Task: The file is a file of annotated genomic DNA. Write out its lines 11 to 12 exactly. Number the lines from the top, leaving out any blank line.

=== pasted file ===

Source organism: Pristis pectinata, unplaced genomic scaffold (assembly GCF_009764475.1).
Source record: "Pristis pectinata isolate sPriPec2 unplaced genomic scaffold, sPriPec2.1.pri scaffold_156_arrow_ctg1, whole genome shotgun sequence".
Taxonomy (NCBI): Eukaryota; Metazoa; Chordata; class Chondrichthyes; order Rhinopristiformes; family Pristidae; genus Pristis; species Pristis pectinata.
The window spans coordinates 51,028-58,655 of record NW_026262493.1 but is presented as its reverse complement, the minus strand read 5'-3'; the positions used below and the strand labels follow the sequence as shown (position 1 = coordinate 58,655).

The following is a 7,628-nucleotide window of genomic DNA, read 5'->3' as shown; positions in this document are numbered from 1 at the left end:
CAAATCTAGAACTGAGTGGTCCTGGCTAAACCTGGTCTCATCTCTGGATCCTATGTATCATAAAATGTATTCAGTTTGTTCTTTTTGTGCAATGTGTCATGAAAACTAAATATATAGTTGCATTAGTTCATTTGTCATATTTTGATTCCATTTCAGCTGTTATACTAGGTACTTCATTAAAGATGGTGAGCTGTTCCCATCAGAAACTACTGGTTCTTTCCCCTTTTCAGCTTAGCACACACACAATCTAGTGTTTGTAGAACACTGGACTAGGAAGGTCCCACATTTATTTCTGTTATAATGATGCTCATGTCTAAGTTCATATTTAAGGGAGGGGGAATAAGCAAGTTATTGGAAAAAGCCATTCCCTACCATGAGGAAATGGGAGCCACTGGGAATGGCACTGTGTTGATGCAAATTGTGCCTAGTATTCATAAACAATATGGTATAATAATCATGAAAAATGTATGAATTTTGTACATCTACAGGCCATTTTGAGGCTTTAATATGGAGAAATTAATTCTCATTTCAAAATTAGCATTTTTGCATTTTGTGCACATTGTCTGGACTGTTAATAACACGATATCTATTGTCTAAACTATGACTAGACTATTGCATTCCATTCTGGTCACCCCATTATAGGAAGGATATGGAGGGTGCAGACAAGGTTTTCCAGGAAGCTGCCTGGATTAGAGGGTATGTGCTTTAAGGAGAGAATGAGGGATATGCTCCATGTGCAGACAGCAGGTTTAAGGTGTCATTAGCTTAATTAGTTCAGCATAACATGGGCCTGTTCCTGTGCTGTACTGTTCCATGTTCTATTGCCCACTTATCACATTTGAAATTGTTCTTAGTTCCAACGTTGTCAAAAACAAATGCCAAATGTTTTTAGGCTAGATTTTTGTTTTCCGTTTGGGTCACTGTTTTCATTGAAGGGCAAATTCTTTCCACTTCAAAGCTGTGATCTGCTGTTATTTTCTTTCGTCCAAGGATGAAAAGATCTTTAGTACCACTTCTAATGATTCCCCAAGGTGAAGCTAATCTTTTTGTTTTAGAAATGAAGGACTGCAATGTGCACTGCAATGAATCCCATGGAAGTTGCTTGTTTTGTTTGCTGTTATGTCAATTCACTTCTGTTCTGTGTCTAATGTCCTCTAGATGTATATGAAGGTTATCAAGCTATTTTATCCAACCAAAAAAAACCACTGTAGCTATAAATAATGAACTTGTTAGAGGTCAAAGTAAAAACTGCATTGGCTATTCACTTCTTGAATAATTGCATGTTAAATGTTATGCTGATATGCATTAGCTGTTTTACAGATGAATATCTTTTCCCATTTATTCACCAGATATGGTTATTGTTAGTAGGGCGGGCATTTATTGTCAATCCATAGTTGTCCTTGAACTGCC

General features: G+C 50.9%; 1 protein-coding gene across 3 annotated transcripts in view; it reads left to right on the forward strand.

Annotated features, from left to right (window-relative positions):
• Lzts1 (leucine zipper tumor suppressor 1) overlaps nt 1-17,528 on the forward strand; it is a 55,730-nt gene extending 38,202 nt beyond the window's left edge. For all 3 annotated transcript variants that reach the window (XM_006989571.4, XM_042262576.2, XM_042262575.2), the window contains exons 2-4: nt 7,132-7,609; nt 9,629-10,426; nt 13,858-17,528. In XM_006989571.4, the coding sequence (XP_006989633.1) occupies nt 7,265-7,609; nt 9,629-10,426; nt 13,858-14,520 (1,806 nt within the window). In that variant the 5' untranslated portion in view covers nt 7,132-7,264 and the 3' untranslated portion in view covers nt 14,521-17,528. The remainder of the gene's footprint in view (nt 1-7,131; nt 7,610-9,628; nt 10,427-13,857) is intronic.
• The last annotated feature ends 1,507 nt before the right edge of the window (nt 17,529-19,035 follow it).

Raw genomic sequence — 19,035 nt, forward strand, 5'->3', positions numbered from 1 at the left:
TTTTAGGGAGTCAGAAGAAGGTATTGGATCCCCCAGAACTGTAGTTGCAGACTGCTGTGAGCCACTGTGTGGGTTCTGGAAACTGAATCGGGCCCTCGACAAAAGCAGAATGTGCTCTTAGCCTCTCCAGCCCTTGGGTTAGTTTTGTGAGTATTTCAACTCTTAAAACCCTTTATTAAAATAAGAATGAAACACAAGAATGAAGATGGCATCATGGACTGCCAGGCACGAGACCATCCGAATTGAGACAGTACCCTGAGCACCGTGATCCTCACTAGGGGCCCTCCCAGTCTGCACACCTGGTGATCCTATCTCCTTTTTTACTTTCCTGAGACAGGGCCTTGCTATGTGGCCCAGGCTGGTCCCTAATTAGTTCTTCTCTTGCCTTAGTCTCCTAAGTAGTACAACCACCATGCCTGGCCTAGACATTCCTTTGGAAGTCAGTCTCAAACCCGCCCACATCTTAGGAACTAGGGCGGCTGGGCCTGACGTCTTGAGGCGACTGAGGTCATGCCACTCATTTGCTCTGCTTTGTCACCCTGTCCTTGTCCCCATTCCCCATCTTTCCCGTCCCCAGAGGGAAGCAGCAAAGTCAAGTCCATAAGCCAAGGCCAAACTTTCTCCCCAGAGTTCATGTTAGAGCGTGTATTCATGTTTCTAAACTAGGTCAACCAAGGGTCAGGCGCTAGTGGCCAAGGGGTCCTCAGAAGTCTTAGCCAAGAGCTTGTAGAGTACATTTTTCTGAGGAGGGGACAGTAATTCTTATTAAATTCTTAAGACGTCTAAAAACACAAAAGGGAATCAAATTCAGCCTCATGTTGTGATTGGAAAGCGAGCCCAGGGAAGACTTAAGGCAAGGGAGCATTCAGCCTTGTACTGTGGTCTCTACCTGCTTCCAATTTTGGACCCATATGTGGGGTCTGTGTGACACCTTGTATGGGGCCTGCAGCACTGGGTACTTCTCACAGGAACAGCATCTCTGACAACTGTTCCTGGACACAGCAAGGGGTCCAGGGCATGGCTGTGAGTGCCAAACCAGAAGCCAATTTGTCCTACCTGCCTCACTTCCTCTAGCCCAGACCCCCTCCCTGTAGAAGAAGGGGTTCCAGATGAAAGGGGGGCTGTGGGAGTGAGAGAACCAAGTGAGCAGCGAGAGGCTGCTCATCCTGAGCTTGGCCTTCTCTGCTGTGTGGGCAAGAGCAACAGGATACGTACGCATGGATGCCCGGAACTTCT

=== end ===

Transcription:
Raw genomic sequence — 19,035 nt, forward strand, 5'->3', positions numbered from 1 at the left:
TTTTAGGGAGTCAGAAGAAGGTATTGGATCCCCCAGAACTGTAGTTGCAGACTGCTGTGAGCCACTGTGTGGGTTCTGGAAACTGAATCGGGCCCTCGACAAAAGCAGAATGTGCTCTTAGCCTCTCCAGCCCTTGGGTTAGTTTTGTGAGTATTTCAACTCTTAAAACCCTTTATTAAAATAAGAATGAAACACAAGAATGAAGATGGCATCATGGACTGCCAGGCACGAGACCATCCGAATTGAGACAGTACCCTGAGCACCGTGATCCTCACTAGGGGCCCTCCCAGTCTGCACACCTGGTGATCCTATCTCCTTTTTTACTTTCCTGAGACAGGGCCTTGCTATGTGGCCCAGGCTGGTCCCTAATTAGTTCTTCTCTTGCCTTAGTCTCCTAAGTAGTACAACCACCATGCCTGGCCTAGACATTCCTTTGGAAGTCAGTCTCAAACCCGCCCACATCTTAGGAACTAGGGCGGCTGGGCCTGACGTCTTGAGGCGACTGAGGTCATGCCACTCATTTGCTCTGCTTTGTCACCCTGTCCTTGTCCCCATTCCCCATCTTTCCCGTCCCCAGAGGGAAGCAGCAAAGTCAAGTCCATAAGCCAAGGCCAAACTTTCTCCCCAGAGTTCATGTTAGAGCGTGTATTCATGTTTCTAAACTAGGTCAACCAAGGGTCAGGCGCTAGTGGCCAAGGGGTCCTCAGAAGTCTTAGCCAAGAGCTTGTAGAGTACATTTTTCTGAGGAGGGGACAGTAATTCTTATTAAATTCTTAAGACGTCTAAAAACACAAAAGGGAATCAAATTCAGCCTCATGTTGTGATTGGAAAGCGAGCCCAGGGAAGACTTAAGGCAAGGGAGCATTCAGCCTTGTACTGTGGTCTCTACCTGCTTCCAATTTTGGACCCATATGTGGGGTCTGTGTGACACCTTGTATGGGGCCTGCAGCACTGGGTACTTCTCACAGGAACAGCATCTCTGACAACTGTTCCTGGACACAGCAAGGGGTCCAGGGCATGGCTGTGAGTGCCAAACCAGAAGCCAATTTGTCCTACCTGCCTCACTTCCTCTAGCCCAGACCCCCTCCCTGTAGAAGAAGGGGTTCCAGATGAAAGGGGGGCTGTGGGAGTGAGAGAACCAAGTGAGCAGCGAGAGGCTGCTCATCCTGAGCTTGGCCTTCTCTGCTGTGTGGGCAAGAGCAACAGGATACGTACGCATGGATGCCCGGAACTTCT